Tea ceremony hosted by Master Sen So'oku of the Mushakouji Senke (武者小路千家) school at the newly restored Kouka Teahouse in the former residence of Prince Asaka in Tokyo (today, home to Metropolitan Teien Art Museum)
Sen Sōshu (portraied below) is the 14th iemoto of Mushakokuji — one of the three historical households founded by descendants of Sen no Rikyu, the great 16th century tea master.
The first to emphasize several key aspects of the ceremony, including rustic simplicity, directness of approach and honesty of self, Rikyu profoundly refined chado, elevating it a spiritual excercise and turning into one of the classical Zen arts.
The three schools - Mushakokuji, Urasenke and Omotesenke — often referred to in Japan as san Senke or "three Sen houses/families" (三千家) are dedicated to preserving and transmitting Rikyu’s legacy.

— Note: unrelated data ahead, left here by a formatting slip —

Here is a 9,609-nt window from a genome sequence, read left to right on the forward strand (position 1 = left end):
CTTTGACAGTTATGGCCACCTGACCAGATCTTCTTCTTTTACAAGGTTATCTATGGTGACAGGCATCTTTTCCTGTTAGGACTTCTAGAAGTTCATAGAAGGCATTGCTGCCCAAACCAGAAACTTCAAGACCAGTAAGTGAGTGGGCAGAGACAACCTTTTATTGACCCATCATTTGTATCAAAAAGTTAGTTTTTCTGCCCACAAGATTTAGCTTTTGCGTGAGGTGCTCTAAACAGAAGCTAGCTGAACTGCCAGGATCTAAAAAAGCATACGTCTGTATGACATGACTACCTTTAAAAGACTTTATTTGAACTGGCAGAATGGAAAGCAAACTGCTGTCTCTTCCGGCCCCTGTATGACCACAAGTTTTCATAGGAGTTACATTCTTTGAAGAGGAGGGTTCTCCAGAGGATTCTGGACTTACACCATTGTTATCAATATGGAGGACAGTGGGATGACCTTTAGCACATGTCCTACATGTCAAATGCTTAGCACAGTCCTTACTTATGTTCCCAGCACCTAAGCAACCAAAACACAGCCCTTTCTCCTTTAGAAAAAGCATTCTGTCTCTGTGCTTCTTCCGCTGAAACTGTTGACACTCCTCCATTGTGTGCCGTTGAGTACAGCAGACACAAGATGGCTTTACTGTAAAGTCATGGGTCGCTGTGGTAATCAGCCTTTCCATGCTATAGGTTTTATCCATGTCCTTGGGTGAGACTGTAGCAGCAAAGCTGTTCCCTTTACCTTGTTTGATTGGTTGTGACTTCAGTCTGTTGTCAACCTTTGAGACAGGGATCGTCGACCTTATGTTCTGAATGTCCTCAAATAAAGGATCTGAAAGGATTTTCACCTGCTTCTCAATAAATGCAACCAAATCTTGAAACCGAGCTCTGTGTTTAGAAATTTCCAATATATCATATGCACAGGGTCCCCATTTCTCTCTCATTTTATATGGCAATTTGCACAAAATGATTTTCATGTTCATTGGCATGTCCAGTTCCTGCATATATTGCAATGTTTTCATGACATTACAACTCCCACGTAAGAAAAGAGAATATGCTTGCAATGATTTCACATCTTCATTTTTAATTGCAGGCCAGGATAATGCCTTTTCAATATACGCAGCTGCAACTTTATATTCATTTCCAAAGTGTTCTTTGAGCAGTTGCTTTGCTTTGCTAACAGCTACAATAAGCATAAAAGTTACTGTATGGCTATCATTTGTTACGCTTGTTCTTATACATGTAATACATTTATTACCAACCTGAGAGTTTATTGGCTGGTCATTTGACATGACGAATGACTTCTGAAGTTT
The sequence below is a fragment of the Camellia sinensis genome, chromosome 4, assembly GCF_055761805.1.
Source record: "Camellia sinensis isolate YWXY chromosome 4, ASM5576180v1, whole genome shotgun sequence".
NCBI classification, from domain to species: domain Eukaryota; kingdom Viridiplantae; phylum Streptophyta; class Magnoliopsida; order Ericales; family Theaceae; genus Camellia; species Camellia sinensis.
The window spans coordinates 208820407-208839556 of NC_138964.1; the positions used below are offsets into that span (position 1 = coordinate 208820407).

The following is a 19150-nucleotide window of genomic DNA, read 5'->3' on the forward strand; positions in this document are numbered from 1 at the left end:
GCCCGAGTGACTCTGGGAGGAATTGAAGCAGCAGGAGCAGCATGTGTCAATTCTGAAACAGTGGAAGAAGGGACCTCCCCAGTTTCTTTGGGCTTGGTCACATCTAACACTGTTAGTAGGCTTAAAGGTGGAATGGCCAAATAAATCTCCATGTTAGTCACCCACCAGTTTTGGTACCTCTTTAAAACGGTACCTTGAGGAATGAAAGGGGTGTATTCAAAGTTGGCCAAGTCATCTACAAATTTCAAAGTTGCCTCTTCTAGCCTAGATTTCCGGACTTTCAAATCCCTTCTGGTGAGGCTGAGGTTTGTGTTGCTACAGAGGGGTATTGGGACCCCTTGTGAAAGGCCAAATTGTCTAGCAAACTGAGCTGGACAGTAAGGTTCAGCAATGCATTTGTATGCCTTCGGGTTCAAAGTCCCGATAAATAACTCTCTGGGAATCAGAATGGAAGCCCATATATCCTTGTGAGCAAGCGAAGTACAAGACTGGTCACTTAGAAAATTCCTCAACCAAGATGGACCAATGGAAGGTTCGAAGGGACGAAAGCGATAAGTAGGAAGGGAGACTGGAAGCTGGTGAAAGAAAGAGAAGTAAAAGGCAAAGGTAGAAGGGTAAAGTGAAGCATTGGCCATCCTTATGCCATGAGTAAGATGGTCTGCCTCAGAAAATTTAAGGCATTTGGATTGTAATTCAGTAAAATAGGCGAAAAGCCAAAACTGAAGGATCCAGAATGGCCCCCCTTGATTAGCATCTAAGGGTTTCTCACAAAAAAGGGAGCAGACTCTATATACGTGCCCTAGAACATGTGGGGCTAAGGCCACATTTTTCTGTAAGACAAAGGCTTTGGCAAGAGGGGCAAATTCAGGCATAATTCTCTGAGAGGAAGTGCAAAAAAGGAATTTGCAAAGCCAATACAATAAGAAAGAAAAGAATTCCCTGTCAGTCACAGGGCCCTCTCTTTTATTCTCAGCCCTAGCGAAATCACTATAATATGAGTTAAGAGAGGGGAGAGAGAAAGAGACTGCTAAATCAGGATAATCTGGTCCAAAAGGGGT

Designed by Sason Nakagawa, a tea master of the Mushakouji Senke school, the Kouka tea house was constructed in the 1930s by Masaya Hirata, a famous carpenter from Osaka who specialized in tea houses. It was designated as an Important Cultural Property in 2015.
Kouka, which combines two Chinese characters -- light and flower - means resplendence. The plaque with the name was calligraphed by Prince Asaka himself.
Many thanks to Alice Gordenker for the invite and all the arrangements (including gorgeous weather/ light!). :)